Predicting heart attack riskBy Tom Fortner • Published: March 12th, 2007
Category: Health in a Heartbeat
In the world of medicine, just as in life, there’s always a desire to build a better mousetrap. But sometimes the old one works just as well.
Take the case of C-reactive protein, or C-R-P. A few years ago, doctors hoped the test for this biomarker for arterial inflammation would help them more accurately predict which individuals were likely to suffer a heart attack or stroke. Because half of all heart attacks occur in people whose total cholesterol readings are normal, they were searching for indicators that would give a clearer picture of risk.
But recent research by scientists at Harvard University has dampened hopes that C-R-P and other promising biomarkers add much to the picture. Indeed, these tests are little better than cholesterol at predicting a patient’s risk.
The research grew out of the famous Framingham Heart Study, in which physicians tracked the cardiovascular health of residents of a Boston suburb over several decades. Researchers tested levels of C-R-P and other biomarkers in frozen blood samples drawn from more than three-thousand subjects in the mid-1990s. They compared these readings with the patients’ subsequent health experiences, including major cardiovascular complications.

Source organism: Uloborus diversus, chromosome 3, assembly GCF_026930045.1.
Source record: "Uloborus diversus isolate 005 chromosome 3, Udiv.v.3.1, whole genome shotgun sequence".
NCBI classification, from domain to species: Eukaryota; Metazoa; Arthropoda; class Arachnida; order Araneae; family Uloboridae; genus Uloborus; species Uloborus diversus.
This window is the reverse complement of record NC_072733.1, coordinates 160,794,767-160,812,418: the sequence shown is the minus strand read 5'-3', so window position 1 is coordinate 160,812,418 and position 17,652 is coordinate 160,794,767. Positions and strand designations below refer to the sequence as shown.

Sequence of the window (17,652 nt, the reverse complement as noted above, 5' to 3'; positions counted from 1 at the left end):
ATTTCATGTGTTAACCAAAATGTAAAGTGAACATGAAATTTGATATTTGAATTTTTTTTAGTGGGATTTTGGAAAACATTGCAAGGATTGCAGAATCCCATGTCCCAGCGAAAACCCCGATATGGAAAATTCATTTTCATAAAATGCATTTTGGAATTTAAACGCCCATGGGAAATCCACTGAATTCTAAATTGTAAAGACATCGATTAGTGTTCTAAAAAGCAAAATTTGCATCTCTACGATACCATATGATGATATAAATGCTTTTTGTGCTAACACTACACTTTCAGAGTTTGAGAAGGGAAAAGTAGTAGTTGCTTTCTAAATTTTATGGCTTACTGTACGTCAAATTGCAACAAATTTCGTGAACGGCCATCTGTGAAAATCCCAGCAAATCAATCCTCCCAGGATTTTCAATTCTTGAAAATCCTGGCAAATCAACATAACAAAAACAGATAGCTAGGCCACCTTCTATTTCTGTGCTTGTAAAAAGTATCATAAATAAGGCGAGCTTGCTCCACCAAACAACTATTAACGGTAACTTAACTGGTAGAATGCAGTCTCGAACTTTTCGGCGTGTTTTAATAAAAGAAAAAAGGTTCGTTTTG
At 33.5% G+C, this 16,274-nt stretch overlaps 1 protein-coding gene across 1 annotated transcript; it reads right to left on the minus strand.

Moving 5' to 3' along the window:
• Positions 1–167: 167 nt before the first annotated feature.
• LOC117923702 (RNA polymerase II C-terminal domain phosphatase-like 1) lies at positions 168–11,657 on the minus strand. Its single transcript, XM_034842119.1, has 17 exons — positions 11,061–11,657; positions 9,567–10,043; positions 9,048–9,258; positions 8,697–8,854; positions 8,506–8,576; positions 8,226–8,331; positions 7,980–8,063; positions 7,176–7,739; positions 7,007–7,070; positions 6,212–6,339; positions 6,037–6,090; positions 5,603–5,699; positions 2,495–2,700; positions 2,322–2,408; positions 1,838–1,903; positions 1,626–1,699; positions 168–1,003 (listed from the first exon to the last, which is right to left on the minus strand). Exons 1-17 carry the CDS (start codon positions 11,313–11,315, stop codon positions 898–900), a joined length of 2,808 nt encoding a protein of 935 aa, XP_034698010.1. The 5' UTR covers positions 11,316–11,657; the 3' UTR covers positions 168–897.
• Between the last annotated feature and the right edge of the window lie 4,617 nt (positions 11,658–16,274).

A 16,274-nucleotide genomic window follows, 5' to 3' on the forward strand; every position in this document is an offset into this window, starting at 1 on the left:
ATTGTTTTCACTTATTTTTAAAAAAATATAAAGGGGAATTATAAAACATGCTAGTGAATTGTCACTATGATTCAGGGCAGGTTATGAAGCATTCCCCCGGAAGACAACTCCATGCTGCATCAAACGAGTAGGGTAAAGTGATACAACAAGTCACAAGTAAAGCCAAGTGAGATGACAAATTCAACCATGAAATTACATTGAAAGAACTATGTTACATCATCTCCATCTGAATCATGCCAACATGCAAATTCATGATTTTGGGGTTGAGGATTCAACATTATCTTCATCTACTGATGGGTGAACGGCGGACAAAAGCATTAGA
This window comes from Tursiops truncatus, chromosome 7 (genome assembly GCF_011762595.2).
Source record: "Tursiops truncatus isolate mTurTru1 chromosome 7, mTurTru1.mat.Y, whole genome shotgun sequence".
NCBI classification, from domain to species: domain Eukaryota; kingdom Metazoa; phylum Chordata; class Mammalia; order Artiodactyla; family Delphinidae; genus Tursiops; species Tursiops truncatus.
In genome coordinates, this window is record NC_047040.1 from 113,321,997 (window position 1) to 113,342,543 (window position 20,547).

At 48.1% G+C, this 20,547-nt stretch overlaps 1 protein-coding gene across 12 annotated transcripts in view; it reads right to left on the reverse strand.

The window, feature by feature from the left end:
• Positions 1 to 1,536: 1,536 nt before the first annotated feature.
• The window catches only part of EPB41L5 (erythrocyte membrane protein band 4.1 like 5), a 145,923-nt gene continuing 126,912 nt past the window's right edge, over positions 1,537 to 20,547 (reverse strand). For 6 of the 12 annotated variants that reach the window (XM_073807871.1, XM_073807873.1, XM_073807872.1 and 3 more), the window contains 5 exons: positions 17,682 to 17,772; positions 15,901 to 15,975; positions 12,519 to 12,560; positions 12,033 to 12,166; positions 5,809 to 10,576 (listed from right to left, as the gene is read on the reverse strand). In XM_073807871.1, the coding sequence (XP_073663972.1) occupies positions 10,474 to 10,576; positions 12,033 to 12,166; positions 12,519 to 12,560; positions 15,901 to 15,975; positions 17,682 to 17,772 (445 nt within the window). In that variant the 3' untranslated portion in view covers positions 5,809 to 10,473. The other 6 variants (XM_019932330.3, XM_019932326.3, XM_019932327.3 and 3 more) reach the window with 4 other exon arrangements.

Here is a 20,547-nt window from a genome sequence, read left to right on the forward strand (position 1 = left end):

Turns out the predictive power of seven biomarkers tested was only a couple of percentage points better than a combination of traditional risk factors such as family history, smoking, obesity, lack of exercise, hypertension, diabetes or cholesterol.
Since the biomarker tests are relatively expensive, medical experts have begun to question their value. And the search for a better mousetrap goes on.